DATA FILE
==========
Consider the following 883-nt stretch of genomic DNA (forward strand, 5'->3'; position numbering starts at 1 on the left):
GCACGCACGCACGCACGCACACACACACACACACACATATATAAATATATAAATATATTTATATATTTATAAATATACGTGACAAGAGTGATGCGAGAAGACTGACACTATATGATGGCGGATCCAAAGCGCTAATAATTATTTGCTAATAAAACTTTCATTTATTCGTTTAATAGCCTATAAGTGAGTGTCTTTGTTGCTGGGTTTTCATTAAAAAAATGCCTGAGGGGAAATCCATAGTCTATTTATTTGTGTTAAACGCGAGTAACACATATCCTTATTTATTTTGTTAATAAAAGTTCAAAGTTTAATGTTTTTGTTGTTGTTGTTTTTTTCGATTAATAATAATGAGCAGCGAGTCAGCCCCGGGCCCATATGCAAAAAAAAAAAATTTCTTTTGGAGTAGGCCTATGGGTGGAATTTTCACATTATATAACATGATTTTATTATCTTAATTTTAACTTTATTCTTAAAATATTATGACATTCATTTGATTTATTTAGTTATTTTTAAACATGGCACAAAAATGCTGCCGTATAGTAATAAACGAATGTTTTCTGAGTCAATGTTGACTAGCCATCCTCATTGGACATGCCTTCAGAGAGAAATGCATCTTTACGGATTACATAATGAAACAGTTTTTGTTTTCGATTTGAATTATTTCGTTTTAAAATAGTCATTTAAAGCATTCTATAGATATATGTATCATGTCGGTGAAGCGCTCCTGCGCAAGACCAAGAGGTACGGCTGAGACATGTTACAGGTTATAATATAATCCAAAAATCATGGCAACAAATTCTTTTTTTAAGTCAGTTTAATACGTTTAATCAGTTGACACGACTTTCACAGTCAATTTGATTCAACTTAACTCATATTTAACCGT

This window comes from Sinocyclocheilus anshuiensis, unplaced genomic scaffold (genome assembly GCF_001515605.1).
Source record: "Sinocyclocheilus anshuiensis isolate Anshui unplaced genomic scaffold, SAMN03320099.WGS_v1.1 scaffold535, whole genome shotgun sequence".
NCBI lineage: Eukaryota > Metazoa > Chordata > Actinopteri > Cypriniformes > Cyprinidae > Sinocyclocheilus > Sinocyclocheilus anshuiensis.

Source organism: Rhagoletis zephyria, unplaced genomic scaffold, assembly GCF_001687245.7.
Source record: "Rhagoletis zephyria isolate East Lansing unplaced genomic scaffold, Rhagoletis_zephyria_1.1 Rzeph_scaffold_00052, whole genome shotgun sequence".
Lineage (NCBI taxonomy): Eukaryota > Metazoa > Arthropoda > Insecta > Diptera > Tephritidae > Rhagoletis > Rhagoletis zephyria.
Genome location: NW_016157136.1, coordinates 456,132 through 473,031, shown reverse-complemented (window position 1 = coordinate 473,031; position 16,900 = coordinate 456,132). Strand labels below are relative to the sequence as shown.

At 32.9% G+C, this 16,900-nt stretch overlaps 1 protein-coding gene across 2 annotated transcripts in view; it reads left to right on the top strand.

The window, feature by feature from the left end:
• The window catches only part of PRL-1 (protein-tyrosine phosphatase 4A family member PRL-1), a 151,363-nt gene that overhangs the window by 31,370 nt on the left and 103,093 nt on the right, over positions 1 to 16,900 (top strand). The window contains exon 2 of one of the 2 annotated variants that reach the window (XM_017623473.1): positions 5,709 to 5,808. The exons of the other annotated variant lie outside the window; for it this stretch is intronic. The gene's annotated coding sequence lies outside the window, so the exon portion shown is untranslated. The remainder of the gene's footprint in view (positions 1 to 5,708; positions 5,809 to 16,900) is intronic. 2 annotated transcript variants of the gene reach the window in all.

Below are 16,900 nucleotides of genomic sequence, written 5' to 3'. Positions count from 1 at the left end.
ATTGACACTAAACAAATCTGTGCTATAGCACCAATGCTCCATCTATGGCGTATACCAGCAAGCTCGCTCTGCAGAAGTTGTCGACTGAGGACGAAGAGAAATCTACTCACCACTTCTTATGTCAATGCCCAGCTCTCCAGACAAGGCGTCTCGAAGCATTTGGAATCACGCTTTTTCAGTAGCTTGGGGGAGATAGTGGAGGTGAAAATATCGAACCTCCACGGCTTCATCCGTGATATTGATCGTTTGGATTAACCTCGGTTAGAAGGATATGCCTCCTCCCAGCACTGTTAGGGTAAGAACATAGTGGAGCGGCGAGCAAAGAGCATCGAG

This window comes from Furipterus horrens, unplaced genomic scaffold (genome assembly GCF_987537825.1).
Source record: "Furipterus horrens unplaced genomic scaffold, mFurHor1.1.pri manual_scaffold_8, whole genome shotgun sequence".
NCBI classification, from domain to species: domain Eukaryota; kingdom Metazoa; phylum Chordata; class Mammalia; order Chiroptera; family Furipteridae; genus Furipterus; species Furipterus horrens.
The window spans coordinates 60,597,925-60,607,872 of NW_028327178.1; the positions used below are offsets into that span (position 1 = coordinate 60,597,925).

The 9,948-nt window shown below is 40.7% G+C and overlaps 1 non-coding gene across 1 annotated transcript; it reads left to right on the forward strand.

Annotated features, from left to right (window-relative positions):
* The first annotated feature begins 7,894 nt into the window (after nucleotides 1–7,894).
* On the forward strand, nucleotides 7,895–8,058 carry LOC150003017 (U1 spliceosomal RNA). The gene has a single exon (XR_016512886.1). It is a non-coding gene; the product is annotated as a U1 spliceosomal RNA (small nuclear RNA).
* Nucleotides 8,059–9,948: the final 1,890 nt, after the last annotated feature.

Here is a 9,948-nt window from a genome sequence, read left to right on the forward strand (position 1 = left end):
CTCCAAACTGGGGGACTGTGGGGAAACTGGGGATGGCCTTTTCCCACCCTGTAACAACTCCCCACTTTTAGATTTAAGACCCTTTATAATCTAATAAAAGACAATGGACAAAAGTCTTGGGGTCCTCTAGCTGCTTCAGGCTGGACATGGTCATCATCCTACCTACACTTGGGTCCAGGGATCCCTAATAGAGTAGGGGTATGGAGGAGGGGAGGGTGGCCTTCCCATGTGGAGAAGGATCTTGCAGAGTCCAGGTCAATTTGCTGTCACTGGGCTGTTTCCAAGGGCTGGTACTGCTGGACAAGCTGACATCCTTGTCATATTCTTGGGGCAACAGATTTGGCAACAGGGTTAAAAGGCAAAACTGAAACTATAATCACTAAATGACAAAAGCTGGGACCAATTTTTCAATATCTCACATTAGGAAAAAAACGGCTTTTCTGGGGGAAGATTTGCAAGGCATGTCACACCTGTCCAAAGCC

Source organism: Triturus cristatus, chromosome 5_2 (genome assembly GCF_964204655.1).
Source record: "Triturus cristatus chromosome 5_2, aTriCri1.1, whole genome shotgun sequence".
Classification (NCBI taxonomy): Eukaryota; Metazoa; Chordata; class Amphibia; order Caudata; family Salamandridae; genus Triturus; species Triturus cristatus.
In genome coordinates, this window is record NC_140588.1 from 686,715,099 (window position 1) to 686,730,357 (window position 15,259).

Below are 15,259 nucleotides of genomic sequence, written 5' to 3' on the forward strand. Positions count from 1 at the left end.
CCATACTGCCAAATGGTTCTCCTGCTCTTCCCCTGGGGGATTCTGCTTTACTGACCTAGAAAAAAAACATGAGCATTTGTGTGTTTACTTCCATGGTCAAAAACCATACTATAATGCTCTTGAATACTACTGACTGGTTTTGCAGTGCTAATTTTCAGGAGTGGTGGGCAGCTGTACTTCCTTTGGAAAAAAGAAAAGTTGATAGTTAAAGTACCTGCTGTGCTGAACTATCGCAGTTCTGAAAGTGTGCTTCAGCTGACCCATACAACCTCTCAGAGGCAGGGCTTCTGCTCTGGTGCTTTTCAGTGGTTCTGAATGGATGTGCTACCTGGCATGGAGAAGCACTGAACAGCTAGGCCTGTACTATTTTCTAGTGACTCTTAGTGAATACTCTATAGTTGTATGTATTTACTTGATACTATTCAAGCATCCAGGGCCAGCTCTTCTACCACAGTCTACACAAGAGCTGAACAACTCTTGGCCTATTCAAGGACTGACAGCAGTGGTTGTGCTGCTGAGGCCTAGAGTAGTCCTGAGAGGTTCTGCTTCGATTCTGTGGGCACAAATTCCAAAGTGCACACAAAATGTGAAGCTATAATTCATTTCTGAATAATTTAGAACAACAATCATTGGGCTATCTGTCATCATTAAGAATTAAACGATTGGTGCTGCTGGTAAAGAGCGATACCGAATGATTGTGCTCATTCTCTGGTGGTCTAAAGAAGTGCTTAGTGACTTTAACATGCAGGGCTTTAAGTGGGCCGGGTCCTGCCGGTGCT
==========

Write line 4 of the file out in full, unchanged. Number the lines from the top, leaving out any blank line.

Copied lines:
Source record: "Sinocyclocheilus anshuiensis isolate Anshui unplaced genomic scaffold, SAMN03320099.WGS_v1.1 scaffold535, whole genome shotgun sequence".